Polaris’ Daniel Furnari: 5 Albums That Changed My Life

Australian metalcore outfit Polaris are a band on the rise. On their latest album, The Death of Me — the follow-up to the band’s 2017 debut LP The Mortal Coil  the hard-hitting upstarts swing ambitiously between emotive sing-alongs (“Masochist”) and aggro mosh-athons (“HyperMania”). It makes sense considering their sound that the band members would have been shaped by a variety of different kinds of music — from pop punk to hip-hop to shredding heavy metal. We recently caught up with drummer Daniel Furnari to find out what albums shaped him as a musician and a man.

Eminem – The Eminem Show

When I was about nine, my cousin got this record for Christmas and we spent so many days playing Playstation while cautiously pumping this record, hoping my aunt and uncle wouldn’t hear all the bad words.

Green Day – American Idiot

When you’re 11 years old and just starting to learn guitar and drums, and an album like that drops, it changes your whole world. I’m pretty sure I had learned every song on that record on both instruments by the end of that year and I’d say, more than any other record, it’s what inspired my primary school friends and I to start our very first band.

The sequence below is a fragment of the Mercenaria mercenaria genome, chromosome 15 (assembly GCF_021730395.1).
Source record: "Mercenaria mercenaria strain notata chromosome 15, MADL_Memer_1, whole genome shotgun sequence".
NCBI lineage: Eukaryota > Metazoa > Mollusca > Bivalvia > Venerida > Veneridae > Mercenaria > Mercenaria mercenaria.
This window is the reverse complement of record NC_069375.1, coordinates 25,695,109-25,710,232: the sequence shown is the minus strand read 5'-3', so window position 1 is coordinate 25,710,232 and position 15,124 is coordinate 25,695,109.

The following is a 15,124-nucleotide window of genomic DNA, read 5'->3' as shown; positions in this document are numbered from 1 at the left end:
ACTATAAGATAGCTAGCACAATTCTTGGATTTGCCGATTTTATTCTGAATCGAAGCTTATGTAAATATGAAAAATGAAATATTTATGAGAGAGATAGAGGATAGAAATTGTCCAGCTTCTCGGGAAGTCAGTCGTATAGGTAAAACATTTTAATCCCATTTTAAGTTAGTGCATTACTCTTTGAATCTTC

Blink-182 – Take Off Your Pants and Jacket

Another one that defined my early adolescence. Contains possibly Travis Barker’s best drum performances.

Avenged Sevenfold – City of Evil

When I was in high school, this album was my transition into metal — my introduction to double-kick drumming, guitar harmonies and more adventurous songwriting. I see them cop flack from some people nowadays, but the talent in this band is undeniable and the impact they were having, especially back then, was so wild.

Parkway Drive – Horizons

Australian metalcore’s holy grail. It showed a whole generation of kids from back home that if you wrote killer riffs and spent enough time on the road, you might actually end up living the dream.